White balance (WB) is a setting used to correct camera color effects, which helps keep the objects in your image as close to their natural colors as possible. Because your white balance is largely affected by the kind of light in your picture, make sure to adjust it whenever your light source changes. For example, you may switch from daylight to fluorescent light when heading inside to take some indoor pictures.
When given the option, choose the largest resolution and the highest quality setting that you can. This will allow you to capture the largest and highest-quality photos possible. You can always shrink images once they have been captured, but enlarging a small photo while preserving the quality is next to impossible. Make sure that the size setting is large (L) and the quality setting is superfine (S).
Exposure is the amount of light that you capture with your camera. It’s controlled by three tools: shutter speed, aperture, and ISO.
- Shutter speed is the length of time your camera’s shutter opens to take in light. This controls the amount of light captured and any movement in the frame. A lower shutter speed is helpful in areas where you have less light, but can become blurry if there is movement. As long as your product and camera don’t move, a low shutter speed is fine.
- Aperture is the opening of your camera’s lens that controls the amount of light you take in and the sharpness between the foreground and background. A low aperture takes in more light and provides a blurrier background, while a high aperture takes in less light and provides a sharper background.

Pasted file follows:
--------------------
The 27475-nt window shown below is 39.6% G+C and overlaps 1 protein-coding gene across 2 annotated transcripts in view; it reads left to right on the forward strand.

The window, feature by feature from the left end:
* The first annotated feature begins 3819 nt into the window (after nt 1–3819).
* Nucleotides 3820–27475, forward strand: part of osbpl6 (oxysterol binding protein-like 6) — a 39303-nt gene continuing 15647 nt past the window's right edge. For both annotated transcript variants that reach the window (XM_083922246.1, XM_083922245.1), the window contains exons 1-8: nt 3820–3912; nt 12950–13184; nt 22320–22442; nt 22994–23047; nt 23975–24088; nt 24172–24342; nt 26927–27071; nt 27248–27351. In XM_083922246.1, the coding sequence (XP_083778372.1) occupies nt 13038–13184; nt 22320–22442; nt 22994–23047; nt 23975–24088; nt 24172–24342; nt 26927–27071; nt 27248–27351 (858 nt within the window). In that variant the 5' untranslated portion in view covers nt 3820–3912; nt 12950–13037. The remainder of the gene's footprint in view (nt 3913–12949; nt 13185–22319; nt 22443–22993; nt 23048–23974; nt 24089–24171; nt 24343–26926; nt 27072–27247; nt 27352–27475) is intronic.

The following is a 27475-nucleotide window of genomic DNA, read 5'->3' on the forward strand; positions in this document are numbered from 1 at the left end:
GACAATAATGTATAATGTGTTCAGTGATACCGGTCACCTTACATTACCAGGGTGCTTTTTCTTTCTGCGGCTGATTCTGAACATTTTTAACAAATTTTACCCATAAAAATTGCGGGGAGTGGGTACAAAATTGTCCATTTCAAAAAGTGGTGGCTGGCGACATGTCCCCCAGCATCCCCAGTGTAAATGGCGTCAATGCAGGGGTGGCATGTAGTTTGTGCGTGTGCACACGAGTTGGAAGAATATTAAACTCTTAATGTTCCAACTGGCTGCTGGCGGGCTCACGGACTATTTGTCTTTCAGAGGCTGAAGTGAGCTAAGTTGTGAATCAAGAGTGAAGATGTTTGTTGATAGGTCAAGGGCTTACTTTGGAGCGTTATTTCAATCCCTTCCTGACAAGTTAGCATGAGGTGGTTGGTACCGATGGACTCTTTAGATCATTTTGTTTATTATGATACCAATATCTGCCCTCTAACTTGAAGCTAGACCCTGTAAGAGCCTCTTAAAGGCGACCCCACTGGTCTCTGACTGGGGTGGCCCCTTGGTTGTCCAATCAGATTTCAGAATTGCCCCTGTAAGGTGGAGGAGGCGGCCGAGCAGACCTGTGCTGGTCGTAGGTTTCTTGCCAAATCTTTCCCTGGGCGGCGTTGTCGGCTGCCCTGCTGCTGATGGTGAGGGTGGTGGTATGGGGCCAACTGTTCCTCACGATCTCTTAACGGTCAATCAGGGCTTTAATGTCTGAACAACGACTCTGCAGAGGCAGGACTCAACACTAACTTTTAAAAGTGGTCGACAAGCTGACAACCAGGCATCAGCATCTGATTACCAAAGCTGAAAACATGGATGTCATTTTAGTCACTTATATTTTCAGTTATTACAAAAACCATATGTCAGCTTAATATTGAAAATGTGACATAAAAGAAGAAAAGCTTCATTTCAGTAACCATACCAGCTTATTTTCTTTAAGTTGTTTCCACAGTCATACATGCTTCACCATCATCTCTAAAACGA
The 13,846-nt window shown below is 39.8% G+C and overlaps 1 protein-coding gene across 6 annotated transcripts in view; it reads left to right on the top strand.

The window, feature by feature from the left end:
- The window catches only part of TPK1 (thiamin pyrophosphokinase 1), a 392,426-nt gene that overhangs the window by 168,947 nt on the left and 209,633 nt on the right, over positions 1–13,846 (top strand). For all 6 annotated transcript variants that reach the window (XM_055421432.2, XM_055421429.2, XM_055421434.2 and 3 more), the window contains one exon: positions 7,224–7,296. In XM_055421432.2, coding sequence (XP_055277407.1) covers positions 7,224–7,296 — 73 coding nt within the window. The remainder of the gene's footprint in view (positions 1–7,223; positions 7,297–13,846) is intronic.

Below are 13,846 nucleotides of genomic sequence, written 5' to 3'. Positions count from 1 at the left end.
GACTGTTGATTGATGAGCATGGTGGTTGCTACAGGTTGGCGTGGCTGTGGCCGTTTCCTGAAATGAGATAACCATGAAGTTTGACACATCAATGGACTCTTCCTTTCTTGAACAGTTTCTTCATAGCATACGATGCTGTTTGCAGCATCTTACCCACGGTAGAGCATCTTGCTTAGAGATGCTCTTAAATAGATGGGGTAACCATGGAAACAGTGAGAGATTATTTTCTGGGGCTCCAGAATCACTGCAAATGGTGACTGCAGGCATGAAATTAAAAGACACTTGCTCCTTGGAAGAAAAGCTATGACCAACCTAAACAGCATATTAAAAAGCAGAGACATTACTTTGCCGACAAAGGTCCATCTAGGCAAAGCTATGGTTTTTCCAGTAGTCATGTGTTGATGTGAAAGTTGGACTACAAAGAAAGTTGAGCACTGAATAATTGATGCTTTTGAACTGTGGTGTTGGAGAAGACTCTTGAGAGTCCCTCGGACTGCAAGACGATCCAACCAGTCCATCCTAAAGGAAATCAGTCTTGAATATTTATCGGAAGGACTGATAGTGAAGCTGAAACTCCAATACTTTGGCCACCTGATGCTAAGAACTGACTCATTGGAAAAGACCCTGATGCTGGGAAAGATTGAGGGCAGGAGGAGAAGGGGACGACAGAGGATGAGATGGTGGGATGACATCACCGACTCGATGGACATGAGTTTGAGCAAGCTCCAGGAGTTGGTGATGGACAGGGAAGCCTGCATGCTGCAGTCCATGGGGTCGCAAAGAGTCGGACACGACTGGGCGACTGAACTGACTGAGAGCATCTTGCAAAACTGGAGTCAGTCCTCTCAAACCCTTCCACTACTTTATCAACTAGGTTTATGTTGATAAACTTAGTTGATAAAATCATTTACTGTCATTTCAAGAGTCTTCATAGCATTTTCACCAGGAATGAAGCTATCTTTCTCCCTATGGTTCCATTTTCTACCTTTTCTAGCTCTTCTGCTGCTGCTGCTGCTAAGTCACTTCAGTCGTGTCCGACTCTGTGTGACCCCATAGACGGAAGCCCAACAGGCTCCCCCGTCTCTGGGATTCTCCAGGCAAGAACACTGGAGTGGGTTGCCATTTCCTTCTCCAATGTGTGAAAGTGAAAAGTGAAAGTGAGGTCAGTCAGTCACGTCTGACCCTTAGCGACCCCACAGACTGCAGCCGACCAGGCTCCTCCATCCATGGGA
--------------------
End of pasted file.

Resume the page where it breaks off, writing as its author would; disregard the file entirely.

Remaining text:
- ISO is your camera’s sensitivity to light. A low ISO (100-200) is a low sensitivity, meaning you’ll capture less light. A high ISO (800-1600) is high sensitivity, meaning you’ll capture more light. High ISO settings will increase the graininess of your photographs and result in poor quality. Try not to go higher than ISO 400.
If you use a smartphone that doesn’t include these features, consider adding an application like VSCO, Adobe Lightroom, or Snapseed. These tools provide helpful manual controls, include editing and sharing capabilities, and are used by many professional photographers.
4. Take Your Photos
With your camera and space set up, it’s time to start taking your pictures. Remember to take as many pictures as you can so that you have a wide variety of shots to choose from later. Shoot multiple sides and angles, and make sure to get close-ups of detailed areas and points of use: zippers, buttons, controls, straps, etc. Customers will want to see as much as they can before they make a commitment, and providing them with a complete picture of the product they are interested in will make them feel more comfortable with making a purchase digitally.
Product photography isn’t a skill that develops overnight, so don’t feel discouraged if your first few shoots seem like a struggle. Just like everything else, practice makes perfect. If you keep these tips in mind and shoot regularly, you’ll be on your way to professional photography in no time. Don’t forget to edit your product photos as well once you have taken them!